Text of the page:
Jon Winkel founded Stamford Innovation Week in 2018 to raise the city’s profile as a destination for tech companies and startups, and took on a broader role in the city’s economic development strategy with his 2019 appointment as executive director of the Stamford Partnership.
As president and CEO of Windsor Federal Savings Bank, George Hermann advocates for mutual banks. And as COVID-19 abates and stock banks like People’s United get larger through mergers and acquisitions, he sees plenty of openings for mutual banks to thrive.
As head of the Stamford Downtown Special Services District, David Kooris leads an organization whose job he likens to filling in the gaps between the facades of downtown Stamford buildings. But when the pandemic hit, the group faced its biggest test yet.
Omarys Vasquez looked for a support network in Connecticut for women of color in architecture when she took a job at a Connecticut firm. Finding none, the Svigals + Partners associate decided to start one herself.
Analyst and author Karen Petrou questions the unintended consequences of the Federal Reserve’s monetary and regulatory policies on the American economy, financial system and workers.
As the son of Kevin Roche, the renowned modernist architect, Eamon Roche, has taken over leadership of his father’s firm and relaunched its brand this year from new offices in New Haven under the Roche Modern name.
KeyBank entered the Connecticut and Western Massachusetts market with the 2016 acquisition of First Niagara Bank, and for the past year, KeyBank’s market president, James Barger, has been preparing to expand into a new region: Greater Boston.
Five years after joining the family firm Northland Investments as chief investment officer, Matthew Gottesdiener is taking over the multifamily investor’s leadership role in the CEO’s office.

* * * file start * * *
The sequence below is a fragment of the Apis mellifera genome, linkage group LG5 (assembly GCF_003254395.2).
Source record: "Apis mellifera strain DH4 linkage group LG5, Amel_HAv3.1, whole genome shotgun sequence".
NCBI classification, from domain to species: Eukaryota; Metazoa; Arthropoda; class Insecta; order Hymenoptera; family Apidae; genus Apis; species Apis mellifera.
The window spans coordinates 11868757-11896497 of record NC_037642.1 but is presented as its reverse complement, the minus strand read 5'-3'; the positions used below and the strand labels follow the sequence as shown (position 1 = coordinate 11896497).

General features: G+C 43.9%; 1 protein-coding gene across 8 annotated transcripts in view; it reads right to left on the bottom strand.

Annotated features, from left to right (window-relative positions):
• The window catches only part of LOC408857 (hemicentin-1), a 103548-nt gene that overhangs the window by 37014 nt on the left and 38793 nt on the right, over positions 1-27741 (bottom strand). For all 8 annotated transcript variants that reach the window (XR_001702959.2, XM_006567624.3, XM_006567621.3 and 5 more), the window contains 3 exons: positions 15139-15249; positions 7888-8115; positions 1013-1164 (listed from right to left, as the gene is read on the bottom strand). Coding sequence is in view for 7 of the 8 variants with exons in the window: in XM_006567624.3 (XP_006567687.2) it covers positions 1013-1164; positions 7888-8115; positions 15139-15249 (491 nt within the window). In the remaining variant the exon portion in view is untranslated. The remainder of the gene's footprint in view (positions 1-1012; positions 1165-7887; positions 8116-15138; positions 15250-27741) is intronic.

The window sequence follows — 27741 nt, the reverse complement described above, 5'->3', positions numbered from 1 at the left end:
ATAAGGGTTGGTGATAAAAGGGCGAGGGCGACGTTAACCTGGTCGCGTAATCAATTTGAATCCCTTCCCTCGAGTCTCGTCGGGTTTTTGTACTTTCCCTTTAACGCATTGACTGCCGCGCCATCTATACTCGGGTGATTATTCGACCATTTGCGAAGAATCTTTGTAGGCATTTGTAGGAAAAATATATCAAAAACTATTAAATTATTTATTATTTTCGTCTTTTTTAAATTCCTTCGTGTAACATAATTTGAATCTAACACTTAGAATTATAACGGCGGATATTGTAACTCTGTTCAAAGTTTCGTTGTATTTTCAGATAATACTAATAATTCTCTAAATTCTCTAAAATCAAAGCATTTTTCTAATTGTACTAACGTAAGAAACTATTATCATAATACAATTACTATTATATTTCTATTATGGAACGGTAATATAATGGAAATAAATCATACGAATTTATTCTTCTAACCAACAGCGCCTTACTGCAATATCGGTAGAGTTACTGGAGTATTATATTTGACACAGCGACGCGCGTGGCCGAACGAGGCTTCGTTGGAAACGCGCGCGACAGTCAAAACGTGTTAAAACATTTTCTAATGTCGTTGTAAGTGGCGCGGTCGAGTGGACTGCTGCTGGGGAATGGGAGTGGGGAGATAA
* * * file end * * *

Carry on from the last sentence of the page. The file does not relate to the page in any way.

By combining into a single bank, three jointly-owned Litchfield County lenders hope to glean advantages. Stephen Reilly leads the combined Northwest Community Bank as the institution charts a path forward.
As Kathy Chartier led Greenwich-based Members Credit Union through a tumultuous 2020, she kept the institution focused on helping its community, and in particular the Latinx immigrants who form a core part of its membership and who have suffered hammer blows at the hands of COVID-19.
Randy Salvatore’s RMS Cos. is betting on Hartford benefiting from the urbanization trend that’s creating demand for rental housing in urban centers.
How do you bring a big, statewide community of bankers together during a pandemic? That’s the challenge facing James Morin, vice president of sales at Norcom Mortgage and the incoming president of the Connecticut Mortgage Bankers Association
Hartford-based Tecton Architects has a steady focus on health care and education designs, including a recent project that won statewide recognition from the CREW-CT organization at last month’s annual awards ceremony. Jeff Wyszynski joined Tecton in 2004 and was named chief operating officer in 2012.
After taking time off from a career in manufacturing, Lesa Vanotti responded to a help wanted ad for what she called a “nice bank job” at Torrington Savings Bank, where she planned to work for a few years before returning to manufacturing once her children were older. Instead, her job in the accounting department led to her becoming the bank’s controller and then chief financial officer.
Kiley Gosselin is passionate about promoting policies that support affordable housing, a central part of her role as executive director of the Partnership for Strong Communities.
Jarret Coleman can thank his childhood fascination with the weather for leading to his career as one of Connecticut’s top mortgage loan originators.
As he joins Colliers following a five-year stint at Cushman & Wakefield, Craig Ruoff is advising tenants and landlords on working through financial headwinds and rapidly changing corporate space requirements.
Sheryl O’Connor is three years into her latest move in her 30-year career as co-founder of WealthConductor, a retirement planning fintech that’s caught they eye of industry executives from Bank of New York Mellon, JPMorgan Chase, and others.
As facilities and vendor manager for Guilford Savings Bank, Victoria Magin would typically spend her time paying bills, working on budgets and taking care of the bank’s buildings, not managing the flow of Paycheck Protection Program loans.
Letting businesses and developers operate with more flexibility is a common theme of the Hartford planning and zoning commission’s approach to land-use planning during the tenure of Sara Bronin, a member since 2013 and its current chair.